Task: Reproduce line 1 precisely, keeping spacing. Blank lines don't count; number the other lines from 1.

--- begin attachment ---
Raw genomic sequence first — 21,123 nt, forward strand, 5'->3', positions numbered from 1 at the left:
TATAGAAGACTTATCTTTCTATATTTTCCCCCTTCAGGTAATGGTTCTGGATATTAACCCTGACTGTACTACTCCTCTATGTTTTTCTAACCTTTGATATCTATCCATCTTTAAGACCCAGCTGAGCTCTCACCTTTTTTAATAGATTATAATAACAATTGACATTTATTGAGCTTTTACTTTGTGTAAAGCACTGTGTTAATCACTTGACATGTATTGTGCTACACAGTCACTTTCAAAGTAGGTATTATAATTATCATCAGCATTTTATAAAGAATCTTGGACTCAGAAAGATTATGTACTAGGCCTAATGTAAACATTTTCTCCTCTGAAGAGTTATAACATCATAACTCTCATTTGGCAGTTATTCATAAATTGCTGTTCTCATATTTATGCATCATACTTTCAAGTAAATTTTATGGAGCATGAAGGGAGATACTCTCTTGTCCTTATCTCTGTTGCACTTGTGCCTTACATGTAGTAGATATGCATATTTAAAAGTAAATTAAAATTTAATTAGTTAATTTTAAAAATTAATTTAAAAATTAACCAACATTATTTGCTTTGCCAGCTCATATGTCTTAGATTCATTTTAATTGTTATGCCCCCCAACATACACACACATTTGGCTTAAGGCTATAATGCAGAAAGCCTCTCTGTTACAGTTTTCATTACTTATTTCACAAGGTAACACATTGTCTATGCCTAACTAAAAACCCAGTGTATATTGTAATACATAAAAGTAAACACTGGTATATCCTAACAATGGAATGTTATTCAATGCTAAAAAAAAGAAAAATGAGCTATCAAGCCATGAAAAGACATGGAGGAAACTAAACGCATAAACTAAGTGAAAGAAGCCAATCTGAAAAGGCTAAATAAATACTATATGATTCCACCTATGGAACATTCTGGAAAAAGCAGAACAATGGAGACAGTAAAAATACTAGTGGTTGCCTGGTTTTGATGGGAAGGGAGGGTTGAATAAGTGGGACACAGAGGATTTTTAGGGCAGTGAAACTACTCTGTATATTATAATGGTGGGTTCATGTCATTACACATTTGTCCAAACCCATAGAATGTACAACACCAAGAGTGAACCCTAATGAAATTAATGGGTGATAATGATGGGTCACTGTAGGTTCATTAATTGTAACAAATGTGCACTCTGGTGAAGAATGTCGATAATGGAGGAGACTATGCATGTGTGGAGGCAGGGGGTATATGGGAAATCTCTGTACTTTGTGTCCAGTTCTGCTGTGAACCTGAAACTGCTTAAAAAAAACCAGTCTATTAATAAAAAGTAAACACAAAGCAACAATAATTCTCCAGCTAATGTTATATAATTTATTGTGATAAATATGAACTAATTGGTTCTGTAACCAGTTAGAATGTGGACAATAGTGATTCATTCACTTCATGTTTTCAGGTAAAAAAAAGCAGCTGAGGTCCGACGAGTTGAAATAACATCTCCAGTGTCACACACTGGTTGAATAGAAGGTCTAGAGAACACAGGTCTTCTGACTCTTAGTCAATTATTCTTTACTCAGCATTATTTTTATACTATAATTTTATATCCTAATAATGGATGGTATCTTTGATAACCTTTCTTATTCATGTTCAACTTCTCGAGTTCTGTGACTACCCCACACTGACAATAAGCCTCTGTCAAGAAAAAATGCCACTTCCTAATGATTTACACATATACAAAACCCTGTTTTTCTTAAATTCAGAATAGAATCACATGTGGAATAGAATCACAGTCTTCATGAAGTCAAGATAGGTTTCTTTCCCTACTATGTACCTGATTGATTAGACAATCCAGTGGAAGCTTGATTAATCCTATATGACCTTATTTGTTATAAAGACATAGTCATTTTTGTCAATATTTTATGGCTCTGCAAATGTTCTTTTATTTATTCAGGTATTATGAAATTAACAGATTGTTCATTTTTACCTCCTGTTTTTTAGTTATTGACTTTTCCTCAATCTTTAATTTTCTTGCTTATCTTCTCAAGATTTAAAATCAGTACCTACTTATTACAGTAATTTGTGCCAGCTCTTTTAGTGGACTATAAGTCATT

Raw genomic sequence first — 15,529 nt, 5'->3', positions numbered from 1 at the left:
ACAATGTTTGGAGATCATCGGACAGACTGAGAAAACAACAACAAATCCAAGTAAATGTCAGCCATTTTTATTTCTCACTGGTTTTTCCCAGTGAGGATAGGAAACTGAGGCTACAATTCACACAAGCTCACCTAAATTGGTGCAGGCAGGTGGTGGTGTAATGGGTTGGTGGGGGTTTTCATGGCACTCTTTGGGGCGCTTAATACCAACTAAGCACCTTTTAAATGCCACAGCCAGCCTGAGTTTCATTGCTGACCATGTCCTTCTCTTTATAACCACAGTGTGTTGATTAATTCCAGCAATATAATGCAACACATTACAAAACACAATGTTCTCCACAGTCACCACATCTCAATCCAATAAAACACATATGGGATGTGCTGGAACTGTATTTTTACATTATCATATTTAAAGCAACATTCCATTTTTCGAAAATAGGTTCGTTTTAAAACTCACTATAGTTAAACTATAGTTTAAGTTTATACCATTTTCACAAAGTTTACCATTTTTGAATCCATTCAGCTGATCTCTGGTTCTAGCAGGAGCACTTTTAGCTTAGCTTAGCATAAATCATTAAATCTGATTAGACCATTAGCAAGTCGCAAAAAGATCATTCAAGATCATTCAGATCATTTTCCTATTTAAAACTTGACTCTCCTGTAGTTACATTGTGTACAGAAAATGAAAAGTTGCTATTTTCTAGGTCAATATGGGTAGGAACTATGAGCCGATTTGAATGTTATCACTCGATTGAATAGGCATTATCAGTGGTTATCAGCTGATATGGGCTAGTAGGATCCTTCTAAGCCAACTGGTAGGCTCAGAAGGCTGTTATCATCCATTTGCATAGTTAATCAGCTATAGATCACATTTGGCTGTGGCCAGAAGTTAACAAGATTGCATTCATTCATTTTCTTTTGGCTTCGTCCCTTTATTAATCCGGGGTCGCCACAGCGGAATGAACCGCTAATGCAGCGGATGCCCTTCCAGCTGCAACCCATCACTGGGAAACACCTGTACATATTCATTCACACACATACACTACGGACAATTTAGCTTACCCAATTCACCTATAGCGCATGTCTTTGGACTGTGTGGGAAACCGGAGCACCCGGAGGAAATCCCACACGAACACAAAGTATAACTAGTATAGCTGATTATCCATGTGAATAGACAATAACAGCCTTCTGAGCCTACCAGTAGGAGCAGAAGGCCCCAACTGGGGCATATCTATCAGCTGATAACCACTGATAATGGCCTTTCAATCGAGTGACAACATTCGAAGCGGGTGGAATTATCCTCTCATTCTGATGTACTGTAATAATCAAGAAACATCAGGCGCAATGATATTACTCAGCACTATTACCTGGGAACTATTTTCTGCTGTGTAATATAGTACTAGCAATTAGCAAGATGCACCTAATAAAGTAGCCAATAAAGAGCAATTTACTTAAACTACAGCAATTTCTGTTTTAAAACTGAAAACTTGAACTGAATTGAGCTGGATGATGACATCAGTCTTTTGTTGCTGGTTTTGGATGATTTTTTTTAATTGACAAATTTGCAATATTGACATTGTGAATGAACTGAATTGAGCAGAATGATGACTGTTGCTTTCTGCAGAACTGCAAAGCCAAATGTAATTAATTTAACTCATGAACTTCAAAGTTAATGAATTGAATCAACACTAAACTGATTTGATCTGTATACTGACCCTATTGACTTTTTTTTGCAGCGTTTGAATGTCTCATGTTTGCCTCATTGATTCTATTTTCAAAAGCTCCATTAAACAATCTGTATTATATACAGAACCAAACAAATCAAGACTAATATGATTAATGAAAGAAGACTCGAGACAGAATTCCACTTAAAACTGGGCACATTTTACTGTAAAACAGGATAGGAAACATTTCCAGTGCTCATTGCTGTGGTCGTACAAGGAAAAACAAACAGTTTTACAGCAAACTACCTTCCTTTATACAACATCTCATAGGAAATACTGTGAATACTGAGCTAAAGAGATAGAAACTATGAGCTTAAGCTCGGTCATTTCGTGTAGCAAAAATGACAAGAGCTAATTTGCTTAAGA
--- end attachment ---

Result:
Raw genomic sequence first — 21,123 nt, forward strand, 5'->3', positions numbered from 1 at the left: